Now finally, to my joke title. During one of the many broadcast discussions of our survey, I used a vignette to illustrate how poorly acquainted Census Christians seem to be with their Bible. Ipsos MORI asked them to identify the first book of the New Testament from a four-way choice of Matthew, Genesis, Acts of the Apostles and Psalms, plus “Don’t know” and “Prefer not to say.” Only thirty five per cent correctly chose Matthew, 39 per cent per cent didn’t even guess, and the rest chose various wrong answers.
This is a truly stunning result. It is as though 64 per cent of the people who self-identify as devotees of English literature were unable pick out the author of Hamlet from a four-way choice of Shakespeare, Tennyson, Chaucer and Homer. It’s not that ignorance of the sequence of the arbitrarily assembled canon of biblical scrolls matters in itself. The point is that this is a telling indicator of how utterly out of touch with Christian culture modern British people are, even those who signed on as Christian in the census.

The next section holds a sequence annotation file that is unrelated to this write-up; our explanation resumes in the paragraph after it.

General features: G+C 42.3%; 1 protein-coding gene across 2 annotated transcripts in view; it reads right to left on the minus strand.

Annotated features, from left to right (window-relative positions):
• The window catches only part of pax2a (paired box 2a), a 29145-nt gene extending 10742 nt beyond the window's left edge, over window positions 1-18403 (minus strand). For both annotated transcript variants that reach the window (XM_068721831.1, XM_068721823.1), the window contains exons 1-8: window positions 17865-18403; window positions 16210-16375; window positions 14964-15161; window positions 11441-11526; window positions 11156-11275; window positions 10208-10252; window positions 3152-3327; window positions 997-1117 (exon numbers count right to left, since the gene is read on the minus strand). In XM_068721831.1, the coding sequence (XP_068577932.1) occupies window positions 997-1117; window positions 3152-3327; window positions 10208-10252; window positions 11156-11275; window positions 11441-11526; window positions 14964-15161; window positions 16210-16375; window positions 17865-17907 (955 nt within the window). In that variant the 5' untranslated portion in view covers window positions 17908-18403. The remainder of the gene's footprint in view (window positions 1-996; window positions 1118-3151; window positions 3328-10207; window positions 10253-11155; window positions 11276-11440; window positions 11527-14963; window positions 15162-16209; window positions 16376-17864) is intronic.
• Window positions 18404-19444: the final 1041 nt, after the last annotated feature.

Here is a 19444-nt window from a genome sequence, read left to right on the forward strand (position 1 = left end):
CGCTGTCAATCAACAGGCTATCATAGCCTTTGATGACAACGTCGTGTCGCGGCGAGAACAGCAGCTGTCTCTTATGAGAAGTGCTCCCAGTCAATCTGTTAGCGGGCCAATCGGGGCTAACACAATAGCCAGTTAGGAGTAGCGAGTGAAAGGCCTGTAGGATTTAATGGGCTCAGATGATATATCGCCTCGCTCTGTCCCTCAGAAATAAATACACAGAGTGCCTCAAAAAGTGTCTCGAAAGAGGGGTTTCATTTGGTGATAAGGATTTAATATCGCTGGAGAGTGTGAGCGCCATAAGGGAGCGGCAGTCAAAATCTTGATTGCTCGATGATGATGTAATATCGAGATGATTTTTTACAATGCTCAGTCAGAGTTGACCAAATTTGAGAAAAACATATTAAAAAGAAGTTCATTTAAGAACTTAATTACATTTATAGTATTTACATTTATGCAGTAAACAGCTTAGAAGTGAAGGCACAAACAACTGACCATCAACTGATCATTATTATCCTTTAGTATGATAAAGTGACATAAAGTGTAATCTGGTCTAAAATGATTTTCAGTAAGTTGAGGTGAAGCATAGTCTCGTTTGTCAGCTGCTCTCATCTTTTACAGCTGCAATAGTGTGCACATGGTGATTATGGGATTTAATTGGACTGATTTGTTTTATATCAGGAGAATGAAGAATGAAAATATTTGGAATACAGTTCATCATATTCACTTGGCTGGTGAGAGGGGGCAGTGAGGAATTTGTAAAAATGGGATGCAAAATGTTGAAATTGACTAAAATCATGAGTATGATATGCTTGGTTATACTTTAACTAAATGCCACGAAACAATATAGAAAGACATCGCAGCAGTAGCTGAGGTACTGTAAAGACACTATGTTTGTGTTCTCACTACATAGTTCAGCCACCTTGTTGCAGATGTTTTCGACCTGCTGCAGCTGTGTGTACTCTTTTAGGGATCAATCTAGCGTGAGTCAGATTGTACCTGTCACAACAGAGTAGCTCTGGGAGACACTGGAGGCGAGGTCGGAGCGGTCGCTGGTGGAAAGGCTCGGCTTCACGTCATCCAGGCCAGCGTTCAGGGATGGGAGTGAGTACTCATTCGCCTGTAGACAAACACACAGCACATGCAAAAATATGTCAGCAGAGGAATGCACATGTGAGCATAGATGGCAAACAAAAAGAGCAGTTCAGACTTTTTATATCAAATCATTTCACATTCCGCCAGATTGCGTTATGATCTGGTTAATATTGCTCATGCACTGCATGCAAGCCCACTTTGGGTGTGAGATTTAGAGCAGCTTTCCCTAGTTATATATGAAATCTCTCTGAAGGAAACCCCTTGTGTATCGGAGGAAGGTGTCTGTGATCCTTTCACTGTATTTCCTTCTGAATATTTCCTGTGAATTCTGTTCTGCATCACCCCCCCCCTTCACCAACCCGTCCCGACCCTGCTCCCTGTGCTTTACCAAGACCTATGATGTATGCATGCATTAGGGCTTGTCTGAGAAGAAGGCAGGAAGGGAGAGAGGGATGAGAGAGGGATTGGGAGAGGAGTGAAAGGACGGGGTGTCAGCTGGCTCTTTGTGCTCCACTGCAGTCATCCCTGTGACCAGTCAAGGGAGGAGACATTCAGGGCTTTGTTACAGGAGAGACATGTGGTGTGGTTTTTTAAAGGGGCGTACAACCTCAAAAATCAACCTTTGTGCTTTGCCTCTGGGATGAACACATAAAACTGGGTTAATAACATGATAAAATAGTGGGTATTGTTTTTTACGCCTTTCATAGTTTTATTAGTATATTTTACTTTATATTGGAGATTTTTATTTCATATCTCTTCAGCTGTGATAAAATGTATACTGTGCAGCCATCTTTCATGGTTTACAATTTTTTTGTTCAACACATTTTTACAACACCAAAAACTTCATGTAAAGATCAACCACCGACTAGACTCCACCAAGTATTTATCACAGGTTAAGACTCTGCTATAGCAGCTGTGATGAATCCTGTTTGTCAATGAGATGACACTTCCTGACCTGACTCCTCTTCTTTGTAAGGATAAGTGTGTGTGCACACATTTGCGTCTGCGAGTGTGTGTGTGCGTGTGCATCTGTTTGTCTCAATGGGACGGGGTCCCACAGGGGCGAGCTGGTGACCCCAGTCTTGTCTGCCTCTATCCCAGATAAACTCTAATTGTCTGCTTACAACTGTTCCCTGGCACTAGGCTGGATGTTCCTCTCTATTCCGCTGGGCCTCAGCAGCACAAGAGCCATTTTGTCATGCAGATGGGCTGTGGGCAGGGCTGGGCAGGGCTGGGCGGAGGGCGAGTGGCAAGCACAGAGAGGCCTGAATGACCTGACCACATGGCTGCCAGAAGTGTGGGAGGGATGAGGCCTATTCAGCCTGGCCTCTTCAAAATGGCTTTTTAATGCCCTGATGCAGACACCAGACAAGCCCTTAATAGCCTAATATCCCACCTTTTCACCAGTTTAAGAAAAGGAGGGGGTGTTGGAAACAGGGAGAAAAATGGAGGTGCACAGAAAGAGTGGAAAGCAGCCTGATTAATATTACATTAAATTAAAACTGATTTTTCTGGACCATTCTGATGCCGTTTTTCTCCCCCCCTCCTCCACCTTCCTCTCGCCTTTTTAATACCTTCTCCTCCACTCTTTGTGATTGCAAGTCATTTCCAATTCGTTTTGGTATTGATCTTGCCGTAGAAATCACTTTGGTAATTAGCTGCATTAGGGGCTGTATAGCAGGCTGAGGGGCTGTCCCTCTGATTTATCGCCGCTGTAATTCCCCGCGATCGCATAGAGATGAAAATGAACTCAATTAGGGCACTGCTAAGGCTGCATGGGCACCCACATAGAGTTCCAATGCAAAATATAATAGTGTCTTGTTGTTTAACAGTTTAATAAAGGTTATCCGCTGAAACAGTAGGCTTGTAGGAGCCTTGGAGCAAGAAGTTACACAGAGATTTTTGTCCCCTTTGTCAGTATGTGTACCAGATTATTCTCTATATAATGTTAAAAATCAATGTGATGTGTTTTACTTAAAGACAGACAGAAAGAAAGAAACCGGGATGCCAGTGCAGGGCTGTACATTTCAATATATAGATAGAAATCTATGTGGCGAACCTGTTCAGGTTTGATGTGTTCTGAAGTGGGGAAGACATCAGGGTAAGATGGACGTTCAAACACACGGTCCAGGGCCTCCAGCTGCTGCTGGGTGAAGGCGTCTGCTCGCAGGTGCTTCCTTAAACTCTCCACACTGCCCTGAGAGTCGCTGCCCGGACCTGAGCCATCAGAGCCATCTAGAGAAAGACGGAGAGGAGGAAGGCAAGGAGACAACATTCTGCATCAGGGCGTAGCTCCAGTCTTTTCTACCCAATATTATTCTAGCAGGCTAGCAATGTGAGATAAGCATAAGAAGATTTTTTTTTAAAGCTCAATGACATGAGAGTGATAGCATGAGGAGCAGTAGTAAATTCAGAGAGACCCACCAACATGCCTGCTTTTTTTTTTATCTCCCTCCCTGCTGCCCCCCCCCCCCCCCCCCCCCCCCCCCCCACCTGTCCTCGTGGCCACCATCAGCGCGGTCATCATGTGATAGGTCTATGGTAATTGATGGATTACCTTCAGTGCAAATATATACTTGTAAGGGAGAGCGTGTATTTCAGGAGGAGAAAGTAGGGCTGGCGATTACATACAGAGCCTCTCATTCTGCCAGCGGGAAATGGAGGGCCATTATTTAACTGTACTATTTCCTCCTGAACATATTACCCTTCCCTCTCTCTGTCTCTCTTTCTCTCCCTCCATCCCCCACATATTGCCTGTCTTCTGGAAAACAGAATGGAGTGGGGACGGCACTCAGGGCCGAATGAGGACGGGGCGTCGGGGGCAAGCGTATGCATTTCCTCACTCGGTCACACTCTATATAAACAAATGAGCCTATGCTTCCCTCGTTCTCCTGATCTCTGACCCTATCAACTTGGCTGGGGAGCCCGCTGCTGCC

How would a Christian apologist deal with this devastating result? Dr Giles Fraser was in the radio discussion, and he dealt with it by going to extraordinary lengths to deflect attention in another direction altogether. He scored what he obviously thought was a “Gotcha!” point by asking me whether I knew the full title of Darwin’s On the Origin of Species. He meant including the long, Victorian subtitle. I confidently said I knew it because, rather surprisingly, I do. But I then had one of those momentary lapses of memory that become increasingly common around my age. I stammered out an approximation, but was unable to recall the exact wording until I was cycling home and no longer under the pressure of speaking in a radio studio: “On the Origin of Species by means of natural selection – or the preservation of favoured races in the struggle for life.”